As the city with the third-highest population in Russia, Novosibirsk offers culture, history and pleasant architecture. Much of the history owes to the construction of the Trans-Siberian railway beginning in 1893. Once it was decided that the small village of Krivoshchekovo would be the site for a bridge across the River Ob, an infusion of energy, money and people changed the course of its history. To honor Tsar Nicholas II, the name changed to Novonikolayevsk, and then it was renamed again to Novosibirsk in 1925. The Moscow to Novosibirsk train line brushes close to the northern border of Kazakhstan at Nazyvaeskaia and Omsk. It also touches many interesting Russian cities and towns as it travels east.
Novosibirsk celebrates its birthday on May 12, 1893, when laborers arrived to construct houses for the railroad workers.
The tracks of the Trans-Siberian Railway leading to Novosibirsk were called the Western Siberian Railway. It connected Novosibirsk with the Ural city of Chelyabinsk. Today, the journey from Moscow to Novosibirsk lasts two days traveling without stops. The routes vary, and the biggest differences occur in the territory as you venture just east of the capital.
The Moscow to Novosibirsk trip is just a portion of the Trans-Siberian Railway running from Moscow to Vladivostok. The full route is longer and more expensive but ending in Novosibirsk is a great compromise for the price. However, longer trips are still worth looking into considering the experience in exchange for the Trans-Siberian railway cost. Central and eastern Russia have many unique cities, towns and cultures.
- To pass through Yaroslavl and Kostroma, take the Rossiya Trans-Siberian train.
- To travel via Vladimir, Nizhny Novgorod, Kirov and Perm, take the Trans-Siberian train #061/062 and train #256.
- To pass through Kazan, the Train #081/082 will meet your needs.
- To visit Yaroslavl, Kirov and Perm, the Train #071/072 is an option.
Every route above converges at Yekaterinburg. Then it passes through Tyumen and Omsk to reach Novosibirsk.
Great Stops along the Moscow to Novosibirsk train line:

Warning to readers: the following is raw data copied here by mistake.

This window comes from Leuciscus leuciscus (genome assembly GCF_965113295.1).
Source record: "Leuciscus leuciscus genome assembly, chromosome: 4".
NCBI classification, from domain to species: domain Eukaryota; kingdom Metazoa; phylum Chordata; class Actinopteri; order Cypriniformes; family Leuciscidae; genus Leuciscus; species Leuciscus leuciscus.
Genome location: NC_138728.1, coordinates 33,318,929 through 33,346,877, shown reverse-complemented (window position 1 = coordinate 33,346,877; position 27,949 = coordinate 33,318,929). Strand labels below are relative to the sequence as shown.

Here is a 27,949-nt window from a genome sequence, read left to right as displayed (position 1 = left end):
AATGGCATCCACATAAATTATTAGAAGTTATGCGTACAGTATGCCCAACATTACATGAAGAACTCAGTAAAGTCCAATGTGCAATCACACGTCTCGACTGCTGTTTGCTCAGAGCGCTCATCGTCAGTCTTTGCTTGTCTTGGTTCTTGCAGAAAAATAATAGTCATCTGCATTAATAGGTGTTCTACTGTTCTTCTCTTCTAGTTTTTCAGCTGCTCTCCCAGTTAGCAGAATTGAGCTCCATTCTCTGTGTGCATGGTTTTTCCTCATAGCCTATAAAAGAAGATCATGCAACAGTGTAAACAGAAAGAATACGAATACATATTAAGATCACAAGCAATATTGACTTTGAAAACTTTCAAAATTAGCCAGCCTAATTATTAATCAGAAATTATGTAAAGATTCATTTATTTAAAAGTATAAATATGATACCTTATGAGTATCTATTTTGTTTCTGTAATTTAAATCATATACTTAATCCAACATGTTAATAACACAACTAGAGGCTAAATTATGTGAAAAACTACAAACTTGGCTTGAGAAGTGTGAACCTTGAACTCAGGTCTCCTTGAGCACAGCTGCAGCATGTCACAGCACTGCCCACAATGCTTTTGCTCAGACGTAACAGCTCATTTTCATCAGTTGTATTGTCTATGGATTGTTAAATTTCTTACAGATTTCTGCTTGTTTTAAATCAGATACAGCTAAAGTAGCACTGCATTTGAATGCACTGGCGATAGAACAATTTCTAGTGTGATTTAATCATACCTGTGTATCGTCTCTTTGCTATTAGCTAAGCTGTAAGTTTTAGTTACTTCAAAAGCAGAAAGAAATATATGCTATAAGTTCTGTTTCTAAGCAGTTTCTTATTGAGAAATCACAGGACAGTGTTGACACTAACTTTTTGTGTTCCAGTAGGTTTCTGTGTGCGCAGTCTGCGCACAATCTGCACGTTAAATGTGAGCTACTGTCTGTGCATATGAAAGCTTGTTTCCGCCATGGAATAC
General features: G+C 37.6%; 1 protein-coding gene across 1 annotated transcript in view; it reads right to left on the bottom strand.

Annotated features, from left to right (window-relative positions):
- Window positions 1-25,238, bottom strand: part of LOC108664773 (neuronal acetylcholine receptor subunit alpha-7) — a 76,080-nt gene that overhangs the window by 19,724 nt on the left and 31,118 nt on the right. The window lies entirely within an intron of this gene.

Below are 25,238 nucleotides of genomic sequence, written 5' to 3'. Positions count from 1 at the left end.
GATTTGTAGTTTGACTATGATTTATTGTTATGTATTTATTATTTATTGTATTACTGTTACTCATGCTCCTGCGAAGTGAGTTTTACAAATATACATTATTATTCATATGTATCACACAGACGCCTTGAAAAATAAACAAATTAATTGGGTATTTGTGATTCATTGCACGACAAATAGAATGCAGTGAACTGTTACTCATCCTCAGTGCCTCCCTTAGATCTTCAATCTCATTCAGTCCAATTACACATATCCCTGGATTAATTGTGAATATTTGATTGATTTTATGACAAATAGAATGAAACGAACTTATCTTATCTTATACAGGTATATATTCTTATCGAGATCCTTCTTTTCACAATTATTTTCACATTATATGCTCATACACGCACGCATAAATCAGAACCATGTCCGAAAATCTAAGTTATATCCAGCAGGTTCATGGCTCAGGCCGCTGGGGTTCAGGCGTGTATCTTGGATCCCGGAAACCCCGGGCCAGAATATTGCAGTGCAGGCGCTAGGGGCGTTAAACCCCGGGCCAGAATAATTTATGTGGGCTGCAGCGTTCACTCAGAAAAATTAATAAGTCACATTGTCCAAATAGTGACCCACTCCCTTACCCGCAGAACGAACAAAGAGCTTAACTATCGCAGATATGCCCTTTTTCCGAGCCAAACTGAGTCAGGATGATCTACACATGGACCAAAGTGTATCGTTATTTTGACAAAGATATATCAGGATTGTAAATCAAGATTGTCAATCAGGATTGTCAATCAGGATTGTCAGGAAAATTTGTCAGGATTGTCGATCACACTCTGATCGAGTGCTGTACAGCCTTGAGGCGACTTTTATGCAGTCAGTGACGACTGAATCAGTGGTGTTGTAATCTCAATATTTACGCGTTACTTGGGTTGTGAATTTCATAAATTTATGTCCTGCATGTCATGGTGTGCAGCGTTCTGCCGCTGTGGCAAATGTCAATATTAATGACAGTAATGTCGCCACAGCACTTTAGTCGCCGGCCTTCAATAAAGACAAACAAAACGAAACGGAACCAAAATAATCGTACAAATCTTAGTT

Yaroslavl: Considered one of Russia’s famous Golden Ring cities, Yaroslavl offers religious monuments, a UNESCO-blessed historic downtown and beautiful points along the river. Among the popular sights are Transfiguration of the Savior Monastery and Assumption Cathedral.
Vladimir: This capital of medieval Russia also ranks among Russia’s Golden Ring cities. It was established in the year 995; it’s a three-digit wonder of a founding date. World Heritage sites abound in Vladimir. Uspensky Cathedral dates back to the 12th century. The Golden Gate is the only surviving bridge-like building of the many that used to encircle Vladimir.
Nizhny Novgorod: A prosperous trading hub throughout much of Russian history, Nizhny Novgorod is among the most vibrant places to visit in Russia. Its cathedrals and churches are gorgeous. It has an impressive Kremlin. Along the Volga, picturesque promenades showcase the river’s majesty. Descending and especially climbing back up the large staircase can work off some Russian cuisine indulgences travelers already consumed. Meanwhile, a cable car treated as regular transportation by the locals breaches the airspace above the river. It also has a large Nizhny Novgorod fair.
Yekaterinburg: This city is often considered the capital of the Urals. Its most interesting feature is still, unfortunately, a dark one. It was the site where the last Tsar, Nicholas II, and his family were murdered. It was isolated from visitors during the Soviet years. Today, it is home to interesting cultural and musical events and sights.
Novosibirsk: As Siberia’s largest city and the third most populous in Russia, Novosibirsk has much to offer. Culture and science thrive there. The Central Siberian Botanical Garden showcases impressive flora. Likewise, the greater area around Novosibirsk is ripe for ecotourism. The city is home to the largest Opera and Ballet in Russia. The Museum of Local Lore and the Art Museum also delight visitors. It also has a Siberian railway museum. It’s a great stop if you have a long-standing or sudden interest in locomotives or Russian railroad history. The construction of the railroad in the 19th century was no easy feat.
As a reminder, not all of these cities can be reached by every train. If you want to reach a few of these particular cities, ensure that you choose the correct route between Moscow and Novosibirsk or beyond.